Writings About Music

Rapturous Resonance: Phil Lives

When Doug Ramsey wrote about Jaki Byard at Rifftides, I was moved to make the following comment:

"One of the greatest jazz albums of all time is Musique du Bois by Phil Woods, due in no small part to the appearance of Jaki Byard on piano, in addition to Alan Dawson on drums and Richard Davis on bass. Byard’s intrinsic contribution pertains both to his soloing and accompanying. Check out his performance on the phenomenal rendering of "Willow Weep For Me.

Subsequently, Doug mentioned how he was in attendance for the recording of Musique du Bois, and wrote the memorable liner notes for the album -- perhaps my favorite liner notes ever -- which drew this response from myself:

"This is amazing. How fortunate you were to be there, and no doubt your presence was part of the mix that made everything so magical. I recall your original liner notes now, and how terrific they were, even though I lent that LP and lost track of it.

"If only this quartet made in heaven had recorded 25 or more albums! I would go so far to say that Musique du Bois is close to being the ultimate example of entirely equal interplay between members of a jazz quartet, all truly improvising and playing at a high level of inspiration. And what can you say about Phil Woods on Musique du Bois, except that he plays like a god in the throes of creation, including taking the alto saxophone to places it’s never been before.

"All the tracks are immortal, and the ballad performance, The Summer Knows, belongs up there with the slow movement of the Moonlight Sonata.

Phil Woods passed away the following month, and I was moved to comment at Rifftides once more:

"A few Phil Woods anecdotes: Charlie Colin once told me that when Phil Woods, as a teenager, took lessons at Charlie’s studio in Manhattan, his teacher there was very hard on him, causing the young Phil to cry on at least one occasion after being reprimanded for not doing well enough on his lessons. Whatever tactics that teacher used surely worked! Subsequently, I asked Phil about this in-between sets at the Catalina Bar and Grill in Los Angeles, and he said it was true.

"In the mid-seventies, I went with a date to see Phil in Manhattan, and we sat right in front at a small table. During his ballad performance, Phil walked right up to our table, and while he played Body and Soul in typically ravishing and breathtaking form, the bell of his alto was just above the middle of the table in-between us.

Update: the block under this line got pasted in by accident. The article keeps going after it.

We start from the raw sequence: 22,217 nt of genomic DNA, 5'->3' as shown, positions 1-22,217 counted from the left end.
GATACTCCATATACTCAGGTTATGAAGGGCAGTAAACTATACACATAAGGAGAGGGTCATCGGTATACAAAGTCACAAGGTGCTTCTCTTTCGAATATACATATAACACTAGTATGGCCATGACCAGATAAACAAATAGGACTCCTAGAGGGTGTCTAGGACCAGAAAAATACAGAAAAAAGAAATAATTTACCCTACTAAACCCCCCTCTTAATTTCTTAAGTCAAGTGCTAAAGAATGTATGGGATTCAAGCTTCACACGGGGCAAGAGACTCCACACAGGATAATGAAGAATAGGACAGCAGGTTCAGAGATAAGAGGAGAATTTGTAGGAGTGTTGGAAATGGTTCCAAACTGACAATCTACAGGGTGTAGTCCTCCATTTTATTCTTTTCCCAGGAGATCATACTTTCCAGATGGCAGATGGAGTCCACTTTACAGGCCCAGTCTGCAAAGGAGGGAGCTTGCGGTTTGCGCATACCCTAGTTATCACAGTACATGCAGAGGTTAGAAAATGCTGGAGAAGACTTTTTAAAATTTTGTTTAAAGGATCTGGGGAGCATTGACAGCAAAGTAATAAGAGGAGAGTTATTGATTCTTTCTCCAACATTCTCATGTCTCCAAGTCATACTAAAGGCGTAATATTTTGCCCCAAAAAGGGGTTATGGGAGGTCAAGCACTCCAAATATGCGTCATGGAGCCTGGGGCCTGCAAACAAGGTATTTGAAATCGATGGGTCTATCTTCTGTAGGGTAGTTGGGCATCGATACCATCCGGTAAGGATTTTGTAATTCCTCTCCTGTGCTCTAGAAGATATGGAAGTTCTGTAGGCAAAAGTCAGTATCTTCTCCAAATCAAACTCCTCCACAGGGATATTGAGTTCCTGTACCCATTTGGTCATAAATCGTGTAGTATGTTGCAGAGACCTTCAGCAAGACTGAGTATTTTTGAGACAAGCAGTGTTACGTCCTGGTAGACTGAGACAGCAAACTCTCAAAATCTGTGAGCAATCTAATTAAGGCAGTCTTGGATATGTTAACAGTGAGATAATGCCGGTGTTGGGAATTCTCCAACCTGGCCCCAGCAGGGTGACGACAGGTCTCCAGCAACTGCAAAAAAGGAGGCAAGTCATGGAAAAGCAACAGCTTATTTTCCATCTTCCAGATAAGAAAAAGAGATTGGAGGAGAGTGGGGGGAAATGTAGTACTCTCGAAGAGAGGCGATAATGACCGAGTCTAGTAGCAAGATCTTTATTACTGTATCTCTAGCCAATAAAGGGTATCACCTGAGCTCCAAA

"The one time I was at Phil’s house, his wife Jill came home, and Phil got up instantly, walking across the living room while improvising with his voice in a musical rhythm: “Give me some sugar!” and then kissing her.

"A friend told me how he once went to hear a big band play for free at an outdoor park on Long Island, and they were sounding pretty good. Then, one of the alto players got up and played a solo that made his jaw drop and his eyes bulge. That was his introduction to Phil Woods.

"He took the alto saxophone to places it’s never been before and will never be again. Thanks, Phil, for filling the world with your rapturous sound and music.

There was always an air of unreality when listening to Phil Woods play, as if it simply wasn't possible that someone could get the alto saxophone to sound so good, as he transported us to some wondrous dreamland.

One friend hearing him live remarked that Woods was the sexiest musician she had ever heard.

Myself, I hear the melodic, rhythmic and expressive influence of Dimitri Shostakovich in Phil's music more so than in any other jazz artist. And given how my own melodic, rhythmic and expressive tendencies were nurtured by Shostakovich, it is evident that my intense attraction to the style and substance of Phil Woods stems from a like musical granulometry.

Now left with recordings and videos, the musical legacy of Phil Woods will continue to grow, and given the powerful numinosity of those fortuitous capturings, I'm glad to say that Phil Lives.

- Michael Robinson, October 2015, Los Angeles


© 2015 Michael Robinson All rights reserved


Michael Robinson is a Los Angeles-based composer, programmer, pianist and musicologist. His 199 albums include 152 albums for meruvina and 47 albums of piano improvisations. Robinson has been a lecturer at UCLA, Bard College and California State University Long Beach and Dominguez Hills.